- LDRA’s ISO 9001:2015 certified Quality Management System, and the LDRA tool suite’s TÜV SÜD and SGS-TÜV Saar certifications
- Support for and compliance with ISO 26262 up to ASIL D, ISO/SAE 21434, ASPICE
“Automotive software requirements are rapidly evolving and the S32K3 MCU family and its software package provide a safe and secure starting point for reducing cost and complexity,” said Ed Sarrat, director of product management, Automotive Processing, at NXP. “Central to this is the need for robust, standards-compliant code and the extensive capabilities of the LDRA tool suite provide developers with a platform to deliver this.’
17 Nov 21. RAF hails first-ever test flight using only synthetic fuel. The Royal Air Force has taken a landmark step towards slashing carbon emissions from its aircraft, announcing Nov. 17 that the service had completed the world’s first flight using 100 percent synthetic fuel together with commercial partner Zero Petroleum. Using the company’s UL91 fuel the flight of the Ikarus C42 microlight plane from Cotswold Airport on Nov. 2 lasted 21 minutes. The successful voyage by senior RAF test pilot Group Captain Peter Hackett has been logged by Guinness World Records as a world first for an aircraft using only synthetic fuel. The initiative, part of a wider effort to reduce carbon emissions known as Project Martin, is partly funded by the RAF. Work on the role of synthetic fuels in reducing RAF emissions is being led by the air service’s Rapid Capabilities Office.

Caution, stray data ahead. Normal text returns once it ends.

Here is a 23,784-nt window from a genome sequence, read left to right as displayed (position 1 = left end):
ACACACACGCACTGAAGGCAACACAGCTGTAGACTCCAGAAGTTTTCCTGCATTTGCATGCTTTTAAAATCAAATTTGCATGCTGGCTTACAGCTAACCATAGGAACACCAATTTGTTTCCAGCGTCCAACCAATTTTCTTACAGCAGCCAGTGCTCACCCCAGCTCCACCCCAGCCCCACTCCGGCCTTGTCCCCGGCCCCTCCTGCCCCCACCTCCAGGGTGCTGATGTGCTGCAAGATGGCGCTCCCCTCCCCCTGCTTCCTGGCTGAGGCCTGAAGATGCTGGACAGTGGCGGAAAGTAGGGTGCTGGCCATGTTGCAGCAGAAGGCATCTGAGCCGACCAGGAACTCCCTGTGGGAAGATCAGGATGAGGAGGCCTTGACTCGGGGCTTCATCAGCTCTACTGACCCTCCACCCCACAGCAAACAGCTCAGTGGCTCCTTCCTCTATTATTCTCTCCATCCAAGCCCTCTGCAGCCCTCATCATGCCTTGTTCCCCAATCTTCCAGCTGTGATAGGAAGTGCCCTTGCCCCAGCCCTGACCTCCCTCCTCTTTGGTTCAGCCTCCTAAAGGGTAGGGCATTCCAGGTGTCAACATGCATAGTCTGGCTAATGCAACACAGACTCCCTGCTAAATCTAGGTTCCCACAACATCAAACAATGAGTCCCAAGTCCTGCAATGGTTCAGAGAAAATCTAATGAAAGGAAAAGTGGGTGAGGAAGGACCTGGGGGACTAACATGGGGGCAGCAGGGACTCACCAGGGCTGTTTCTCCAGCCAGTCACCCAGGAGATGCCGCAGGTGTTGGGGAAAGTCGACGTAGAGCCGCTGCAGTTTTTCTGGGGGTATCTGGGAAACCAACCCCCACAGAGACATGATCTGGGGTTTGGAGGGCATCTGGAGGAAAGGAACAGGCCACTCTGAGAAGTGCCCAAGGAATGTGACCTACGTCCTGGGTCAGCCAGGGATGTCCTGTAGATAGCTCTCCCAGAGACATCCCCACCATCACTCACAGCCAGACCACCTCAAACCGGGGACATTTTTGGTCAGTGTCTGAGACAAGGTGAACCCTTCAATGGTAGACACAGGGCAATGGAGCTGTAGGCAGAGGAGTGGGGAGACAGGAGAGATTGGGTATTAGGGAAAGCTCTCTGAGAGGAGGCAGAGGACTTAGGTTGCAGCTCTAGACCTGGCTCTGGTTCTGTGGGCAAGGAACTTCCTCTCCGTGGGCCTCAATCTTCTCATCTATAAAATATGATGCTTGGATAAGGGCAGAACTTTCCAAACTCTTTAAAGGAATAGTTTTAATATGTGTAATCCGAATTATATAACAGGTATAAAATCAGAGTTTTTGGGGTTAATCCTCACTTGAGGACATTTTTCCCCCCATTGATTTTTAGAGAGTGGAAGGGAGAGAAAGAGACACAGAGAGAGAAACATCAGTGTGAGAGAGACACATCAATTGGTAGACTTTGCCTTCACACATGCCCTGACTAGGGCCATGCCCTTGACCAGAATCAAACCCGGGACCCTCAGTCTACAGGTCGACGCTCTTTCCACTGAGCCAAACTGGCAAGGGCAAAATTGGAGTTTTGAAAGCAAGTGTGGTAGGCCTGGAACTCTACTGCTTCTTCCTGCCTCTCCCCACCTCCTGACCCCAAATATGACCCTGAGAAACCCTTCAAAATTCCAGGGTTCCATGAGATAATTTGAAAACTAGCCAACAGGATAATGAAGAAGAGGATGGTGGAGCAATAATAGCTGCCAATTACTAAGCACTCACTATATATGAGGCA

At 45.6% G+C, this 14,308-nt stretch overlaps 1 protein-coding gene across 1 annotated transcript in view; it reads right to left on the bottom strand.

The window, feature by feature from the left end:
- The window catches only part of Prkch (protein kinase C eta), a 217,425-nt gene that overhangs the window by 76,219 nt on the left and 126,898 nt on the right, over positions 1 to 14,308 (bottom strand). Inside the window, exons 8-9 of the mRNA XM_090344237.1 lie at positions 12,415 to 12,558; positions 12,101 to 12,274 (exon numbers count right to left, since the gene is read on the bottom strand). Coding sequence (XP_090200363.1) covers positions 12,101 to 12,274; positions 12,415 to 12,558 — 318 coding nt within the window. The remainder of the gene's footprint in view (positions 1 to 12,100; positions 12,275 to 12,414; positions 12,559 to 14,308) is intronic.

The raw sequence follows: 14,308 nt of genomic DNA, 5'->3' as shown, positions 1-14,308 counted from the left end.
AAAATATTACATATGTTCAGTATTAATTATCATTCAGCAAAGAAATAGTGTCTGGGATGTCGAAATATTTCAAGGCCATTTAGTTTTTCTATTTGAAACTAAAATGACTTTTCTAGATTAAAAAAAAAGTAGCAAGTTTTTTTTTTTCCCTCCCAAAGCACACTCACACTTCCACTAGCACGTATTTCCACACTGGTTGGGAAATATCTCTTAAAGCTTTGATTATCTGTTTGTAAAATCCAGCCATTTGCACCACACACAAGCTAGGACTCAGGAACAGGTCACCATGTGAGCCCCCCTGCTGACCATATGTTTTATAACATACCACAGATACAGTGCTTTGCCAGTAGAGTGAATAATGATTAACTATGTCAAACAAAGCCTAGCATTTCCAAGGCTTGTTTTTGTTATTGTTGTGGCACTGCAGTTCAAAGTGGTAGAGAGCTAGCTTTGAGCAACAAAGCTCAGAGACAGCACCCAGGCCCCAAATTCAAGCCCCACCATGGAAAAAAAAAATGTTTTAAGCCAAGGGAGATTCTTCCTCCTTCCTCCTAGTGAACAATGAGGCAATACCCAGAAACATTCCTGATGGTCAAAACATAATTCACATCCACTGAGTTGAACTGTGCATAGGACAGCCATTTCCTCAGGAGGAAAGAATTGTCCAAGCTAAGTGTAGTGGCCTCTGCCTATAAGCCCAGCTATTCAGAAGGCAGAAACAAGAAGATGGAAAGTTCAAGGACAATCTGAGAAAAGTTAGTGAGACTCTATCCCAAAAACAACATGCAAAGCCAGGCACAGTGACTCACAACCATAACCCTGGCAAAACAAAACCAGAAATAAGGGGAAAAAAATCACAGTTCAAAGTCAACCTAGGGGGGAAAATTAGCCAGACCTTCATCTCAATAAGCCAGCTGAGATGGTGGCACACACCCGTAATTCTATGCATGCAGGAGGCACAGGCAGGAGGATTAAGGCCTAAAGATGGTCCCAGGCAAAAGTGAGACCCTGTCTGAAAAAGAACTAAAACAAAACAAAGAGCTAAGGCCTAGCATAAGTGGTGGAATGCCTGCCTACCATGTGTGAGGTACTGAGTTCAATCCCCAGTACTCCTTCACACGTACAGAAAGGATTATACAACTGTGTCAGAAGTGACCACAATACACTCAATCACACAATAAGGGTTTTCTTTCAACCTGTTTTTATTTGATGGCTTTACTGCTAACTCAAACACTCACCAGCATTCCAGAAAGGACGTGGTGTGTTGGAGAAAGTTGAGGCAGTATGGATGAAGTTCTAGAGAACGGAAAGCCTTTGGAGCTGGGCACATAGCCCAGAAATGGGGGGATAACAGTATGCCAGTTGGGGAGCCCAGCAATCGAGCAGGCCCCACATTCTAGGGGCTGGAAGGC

In a statement the MoD said the technology “has the potential to save 80-90% of carbon per flight, supporting the RAF’s vision that synthetic fuels will have a major role in powering the fast jets of the future.”
The RAF has previously signaled its intention to start replacing petroleum-based fuels on aircraft later this decade.
The replacement of 90 piston-powered Grob Aircraft T1 Tutor elementary flying trainers could be one of the first aircraft to be carbon emission free.
Zero Petroleum is a small British company founded by the hugely successful Formula One racing engineer Paddy Lowe and Nilay Shah, head of chemical engineering at Imperial College London.
Lowe said the aviation fuel, known as ZERO SynAvGas, was “developed in five months and ran successfully in the aircraft as a whole-blend without any modification to the aircraft or the engine.
“The engine manufacturer Rotax’s measurements and the test pilot’s observations showed no difference in power or general performance compared to standard fossil fuel,” said the Zero Petroleum chief executive.
The fuel is manufactured by extracting hydrogen from water and carbon from atmospheric carbon dioxide. Using energy generated from renewable sources like wind or solar, these are combined to create the synthetic fuel.